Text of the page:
REPP supports the advancement of renewable energy technology through policy research. REPP seeks to define growth strategies for renewables that respond to competitive energy markets and environmental needs. Since its inception in 1995, REPP has investigated the relationship among policy, markets and public demand in accelerating the deployment of renewable energy, which include biomass, hydropower, geothermal, photovoltaic, solar thermal, wind and renewable hydrogen. The organization offers a platform from which experts in the field can examine issues of medium-to long-term importance to policy makers, green energy entrepreneurs, and environmental advocates.” (

Most of us understand that statistics can be presented in a number of ways in order to demonstrate the point that you wish to make, and therefore if your aim is to accelerate the use of renewable energy it follows that if I was being paid to design a credible project I’m sure I would find ways to meet that goal.It is a fairly heavy duty report and I wonder how many people have ever read it in detail.Note the CREST now appears to be part of REPP. Therefore I am suspicious of the findings.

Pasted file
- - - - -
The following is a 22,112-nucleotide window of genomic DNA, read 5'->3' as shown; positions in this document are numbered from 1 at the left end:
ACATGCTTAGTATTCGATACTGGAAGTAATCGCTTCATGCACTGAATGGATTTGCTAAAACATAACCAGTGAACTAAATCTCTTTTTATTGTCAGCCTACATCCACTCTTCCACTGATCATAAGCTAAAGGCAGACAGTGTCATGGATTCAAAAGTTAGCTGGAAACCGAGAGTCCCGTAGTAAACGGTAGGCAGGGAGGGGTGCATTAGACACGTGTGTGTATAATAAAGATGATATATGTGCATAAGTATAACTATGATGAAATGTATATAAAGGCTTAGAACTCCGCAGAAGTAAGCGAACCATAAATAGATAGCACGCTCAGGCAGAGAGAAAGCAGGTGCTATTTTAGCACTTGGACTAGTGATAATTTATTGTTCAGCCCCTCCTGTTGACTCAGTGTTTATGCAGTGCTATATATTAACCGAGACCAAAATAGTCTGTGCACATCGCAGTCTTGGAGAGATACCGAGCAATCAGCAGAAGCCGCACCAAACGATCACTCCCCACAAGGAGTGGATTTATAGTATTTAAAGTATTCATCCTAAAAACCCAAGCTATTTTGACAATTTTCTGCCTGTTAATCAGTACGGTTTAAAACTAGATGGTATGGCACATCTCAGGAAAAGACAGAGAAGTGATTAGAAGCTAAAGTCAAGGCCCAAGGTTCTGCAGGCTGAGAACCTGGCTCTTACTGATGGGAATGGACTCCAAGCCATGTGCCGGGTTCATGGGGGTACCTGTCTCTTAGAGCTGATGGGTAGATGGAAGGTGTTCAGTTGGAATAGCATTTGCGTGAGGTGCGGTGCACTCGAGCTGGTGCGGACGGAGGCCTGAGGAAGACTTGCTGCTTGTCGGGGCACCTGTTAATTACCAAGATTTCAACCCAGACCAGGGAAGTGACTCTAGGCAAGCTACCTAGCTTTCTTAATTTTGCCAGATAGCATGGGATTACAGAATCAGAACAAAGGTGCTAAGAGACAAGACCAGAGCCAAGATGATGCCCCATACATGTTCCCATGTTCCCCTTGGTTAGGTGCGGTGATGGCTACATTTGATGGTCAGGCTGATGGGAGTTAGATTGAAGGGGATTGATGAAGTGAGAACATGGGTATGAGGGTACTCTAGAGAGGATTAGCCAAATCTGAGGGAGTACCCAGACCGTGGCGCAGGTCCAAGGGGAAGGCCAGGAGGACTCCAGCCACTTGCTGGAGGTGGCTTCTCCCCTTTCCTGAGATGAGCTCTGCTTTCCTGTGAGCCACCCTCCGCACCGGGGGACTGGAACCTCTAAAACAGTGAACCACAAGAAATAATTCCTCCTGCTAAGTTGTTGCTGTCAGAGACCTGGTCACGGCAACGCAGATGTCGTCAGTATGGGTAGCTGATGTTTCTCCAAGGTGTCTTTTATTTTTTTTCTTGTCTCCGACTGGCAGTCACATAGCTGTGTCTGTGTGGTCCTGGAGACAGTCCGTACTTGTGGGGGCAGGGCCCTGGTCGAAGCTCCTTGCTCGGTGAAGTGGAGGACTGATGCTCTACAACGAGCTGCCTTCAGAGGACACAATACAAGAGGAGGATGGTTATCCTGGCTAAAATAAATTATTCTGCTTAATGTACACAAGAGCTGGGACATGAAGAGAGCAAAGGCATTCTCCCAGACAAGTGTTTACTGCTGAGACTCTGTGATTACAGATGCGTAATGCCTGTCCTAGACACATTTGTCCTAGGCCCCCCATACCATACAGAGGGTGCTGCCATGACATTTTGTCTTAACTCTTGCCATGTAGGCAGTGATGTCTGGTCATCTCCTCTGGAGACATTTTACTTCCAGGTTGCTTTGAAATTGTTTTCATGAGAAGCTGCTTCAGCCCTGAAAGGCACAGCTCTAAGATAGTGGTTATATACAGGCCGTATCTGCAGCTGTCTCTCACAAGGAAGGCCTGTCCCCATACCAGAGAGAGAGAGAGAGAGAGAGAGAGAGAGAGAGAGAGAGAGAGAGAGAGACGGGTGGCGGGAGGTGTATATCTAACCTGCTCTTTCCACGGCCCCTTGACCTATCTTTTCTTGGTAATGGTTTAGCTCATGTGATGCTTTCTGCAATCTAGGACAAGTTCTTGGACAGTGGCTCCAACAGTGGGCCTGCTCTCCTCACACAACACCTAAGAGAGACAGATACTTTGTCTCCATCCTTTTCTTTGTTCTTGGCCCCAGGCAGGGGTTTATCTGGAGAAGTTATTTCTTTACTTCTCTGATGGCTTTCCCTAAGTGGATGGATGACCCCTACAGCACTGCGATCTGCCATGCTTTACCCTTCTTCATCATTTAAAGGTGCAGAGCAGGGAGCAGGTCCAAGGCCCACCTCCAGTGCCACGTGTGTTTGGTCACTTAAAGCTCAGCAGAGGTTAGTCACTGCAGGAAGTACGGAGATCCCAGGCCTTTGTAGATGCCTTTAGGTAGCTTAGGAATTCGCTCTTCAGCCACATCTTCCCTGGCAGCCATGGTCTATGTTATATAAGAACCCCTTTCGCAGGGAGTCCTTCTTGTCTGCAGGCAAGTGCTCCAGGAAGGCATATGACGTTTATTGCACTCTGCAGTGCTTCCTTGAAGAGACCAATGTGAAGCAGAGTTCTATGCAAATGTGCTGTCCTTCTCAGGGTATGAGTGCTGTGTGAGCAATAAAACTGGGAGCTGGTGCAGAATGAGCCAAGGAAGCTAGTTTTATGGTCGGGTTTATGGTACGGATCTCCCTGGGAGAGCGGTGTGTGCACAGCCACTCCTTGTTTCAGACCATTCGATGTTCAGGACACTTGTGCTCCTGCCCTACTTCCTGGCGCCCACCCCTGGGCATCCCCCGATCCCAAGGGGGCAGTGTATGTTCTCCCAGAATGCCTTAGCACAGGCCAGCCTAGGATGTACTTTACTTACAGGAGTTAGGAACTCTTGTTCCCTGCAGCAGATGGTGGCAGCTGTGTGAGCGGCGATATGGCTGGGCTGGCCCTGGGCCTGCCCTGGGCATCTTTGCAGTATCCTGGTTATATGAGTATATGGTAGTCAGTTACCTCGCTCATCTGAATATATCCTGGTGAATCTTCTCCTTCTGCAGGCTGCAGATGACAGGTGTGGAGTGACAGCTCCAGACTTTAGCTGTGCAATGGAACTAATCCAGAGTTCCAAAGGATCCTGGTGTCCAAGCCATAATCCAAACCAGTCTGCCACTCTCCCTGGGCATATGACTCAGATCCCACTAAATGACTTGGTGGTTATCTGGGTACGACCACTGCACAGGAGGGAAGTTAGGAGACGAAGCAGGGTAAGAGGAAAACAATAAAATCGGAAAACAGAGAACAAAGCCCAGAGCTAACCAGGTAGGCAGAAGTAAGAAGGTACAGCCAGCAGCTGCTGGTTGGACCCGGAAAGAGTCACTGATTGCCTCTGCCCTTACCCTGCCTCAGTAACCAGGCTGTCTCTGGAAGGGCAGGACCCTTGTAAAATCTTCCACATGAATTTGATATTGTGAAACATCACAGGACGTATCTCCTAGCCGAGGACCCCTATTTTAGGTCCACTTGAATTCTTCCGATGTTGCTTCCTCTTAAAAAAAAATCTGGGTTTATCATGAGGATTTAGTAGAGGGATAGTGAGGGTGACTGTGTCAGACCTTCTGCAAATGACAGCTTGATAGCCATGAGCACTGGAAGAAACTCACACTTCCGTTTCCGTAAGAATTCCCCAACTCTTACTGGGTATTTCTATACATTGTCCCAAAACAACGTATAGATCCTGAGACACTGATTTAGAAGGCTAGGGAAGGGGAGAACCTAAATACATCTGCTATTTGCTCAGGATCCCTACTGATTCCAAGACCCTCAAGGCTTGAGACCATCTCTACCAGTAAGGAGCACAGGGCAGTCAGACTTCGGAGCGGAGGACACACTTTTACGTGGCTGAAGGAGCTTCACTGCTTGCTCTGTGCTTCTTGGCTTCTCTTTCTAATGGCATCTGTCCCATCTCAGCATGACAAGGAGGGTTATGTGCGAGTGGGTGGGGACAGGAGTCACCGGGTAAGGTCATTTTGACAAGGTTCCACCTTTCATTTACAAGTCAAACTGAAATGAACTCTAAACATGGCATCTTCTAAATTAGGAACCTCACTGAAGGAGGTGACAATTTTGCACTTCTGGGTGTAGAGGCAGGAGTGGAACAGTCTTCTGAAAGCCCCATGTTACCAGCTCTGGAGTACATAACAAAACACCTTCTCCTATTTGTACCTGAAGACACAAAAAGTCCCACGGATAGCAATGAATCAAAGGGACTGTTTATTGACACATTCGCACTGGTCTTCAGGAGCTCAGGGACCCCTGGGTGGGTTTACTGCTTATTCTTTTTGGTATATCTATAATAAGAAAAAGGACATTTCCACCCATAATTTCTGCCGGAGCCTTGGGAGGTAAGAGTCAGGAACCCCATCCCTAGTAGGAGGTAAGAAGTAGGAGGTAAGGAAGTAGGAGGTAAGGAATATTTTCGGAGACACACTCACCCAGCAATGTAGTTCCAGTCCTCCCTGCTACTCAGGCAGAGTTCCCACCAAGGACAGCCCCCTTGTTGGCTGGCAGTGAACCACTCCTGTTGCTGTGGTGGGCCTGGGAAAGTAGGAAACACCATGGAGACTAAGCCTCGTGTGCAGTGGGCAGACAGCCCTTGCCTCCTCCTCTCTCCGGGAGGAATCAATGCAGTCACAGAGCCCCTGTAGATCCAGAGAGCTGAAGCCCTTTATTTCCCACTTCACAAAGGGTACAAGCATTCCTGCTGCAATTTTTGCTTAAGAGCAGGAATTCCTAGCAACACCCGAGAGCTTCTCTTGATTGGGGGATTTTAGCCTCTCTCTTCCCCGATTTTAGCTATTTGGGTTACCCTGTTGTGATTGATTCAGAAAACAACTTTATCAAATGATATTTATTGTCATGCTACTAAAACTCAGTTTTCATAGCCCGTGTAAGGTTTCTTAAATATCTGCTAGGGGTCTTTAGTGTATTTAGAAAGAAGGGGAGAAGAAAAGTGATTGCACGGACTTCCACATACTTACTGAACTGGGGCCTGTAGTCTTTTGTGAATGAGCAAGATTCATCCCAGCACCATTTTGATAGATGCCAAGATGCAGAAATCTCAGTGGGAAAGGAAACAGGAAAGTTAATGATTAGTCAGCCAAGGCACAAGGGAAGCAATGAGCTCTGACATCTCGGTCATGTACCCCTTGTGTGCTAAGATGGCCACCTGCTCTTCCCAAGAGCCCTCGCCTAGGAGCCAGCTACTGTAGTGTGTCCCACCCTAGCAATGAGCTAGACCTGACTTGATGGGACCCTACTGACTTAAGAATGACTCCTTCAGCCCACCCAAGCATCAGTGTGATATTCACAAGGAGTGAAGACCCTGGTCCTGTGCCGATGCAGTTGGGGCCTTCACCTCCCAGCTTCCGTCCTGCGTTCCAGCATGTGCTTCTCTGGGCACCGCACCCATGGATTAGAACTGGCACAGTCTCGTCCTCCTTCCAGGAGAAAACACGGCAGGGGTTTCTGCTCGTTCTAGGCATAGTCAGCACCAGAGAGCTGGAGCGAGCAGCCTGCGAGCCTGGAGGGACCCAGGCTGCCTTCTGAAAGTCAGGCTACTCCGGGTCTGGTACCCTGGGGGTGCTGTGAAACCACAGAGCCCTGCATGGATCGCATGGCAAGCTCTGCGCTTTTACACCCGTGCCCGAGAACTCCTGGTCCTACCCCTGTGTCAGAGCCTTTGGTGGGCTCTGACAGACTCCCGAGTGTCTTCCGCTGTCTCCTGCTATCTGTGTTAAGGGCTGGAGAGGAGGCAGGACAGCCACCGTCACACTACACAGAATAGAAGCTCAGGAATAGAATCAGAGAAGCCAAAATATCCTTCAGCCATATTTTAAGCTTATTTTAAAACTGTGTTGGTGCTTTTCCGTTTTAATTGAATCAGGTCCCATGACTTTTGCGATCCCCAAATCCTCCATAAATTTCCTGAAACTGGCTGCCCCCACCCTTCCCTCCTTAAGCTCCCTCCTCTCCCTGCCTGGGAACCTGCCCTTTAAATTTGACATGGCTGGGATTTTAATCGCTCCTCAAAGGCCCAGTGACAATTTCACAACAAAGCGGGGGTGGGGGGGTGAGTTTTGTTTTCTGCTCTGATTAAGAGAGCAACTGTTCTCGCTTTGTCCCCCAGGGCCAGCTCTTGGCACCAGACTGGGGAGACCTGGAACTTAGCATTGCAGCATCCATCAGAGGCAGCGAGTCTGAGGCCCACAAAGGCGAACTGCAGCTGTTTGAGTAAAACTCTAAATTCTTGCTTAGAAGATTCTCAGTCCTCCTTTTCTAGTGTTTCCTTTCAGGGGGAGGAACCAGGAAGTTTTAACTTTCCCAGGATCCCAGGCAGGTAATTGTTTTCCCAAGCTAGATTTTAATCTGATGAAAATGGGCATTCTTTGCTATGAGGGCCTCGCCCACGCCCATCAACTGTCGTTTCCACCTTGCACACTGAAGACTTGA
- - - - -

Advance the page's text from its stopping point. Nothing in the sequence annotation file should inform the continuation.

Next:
The most honest opinion to this question has to come from a recognized body that operates independent from the  Wind Energy companies.  The Royal Institution of Chartered Surveyors is such an organization. 

They have produced a report on the subject dated 23 March 2007 which is shown here regarding UK property prices. Please Click Here for Link

This report comes with a big caution disclaimer as the field sample is small, but the conclusions seem to suggest:

  • The true answer to the question is complex and emotive
  • Whether or not the land owner has a stake in the project
  • Whether of not the community benefits, for example cheaper electricity prices.
  • 60% of a public sample (405) thought it would have a negative impact, and 67% thought that impact would commence at the planning stage.
  • That the prospect of a wind-farm is more negative than the actual siting of windfarm.
  • That while windfarms may affect desirability, other factors may do so more.
However the report is a linear distance comparison and I’m not happy with that. It basically compares the current value of houses at varying distances from wind turbines. What it does not do is compare these current relative values against previous values. It may well be that a detached house close to the turbine is equal in value to one further away, but what if prior to the turbine it had been worth some amount more. 
Also in the UK it was very common, until last year, to take out short-term mortgages and refinance every couple of years. This allowed customers to chase the best mortgage deals while at the same time release equity to pay off credit cards or fund purchasing. During early 2006 a newspaper article I read at the time stated that 15% of all spending was from house refinancing – I remember it because it was part of decision to sell up and move to Canada.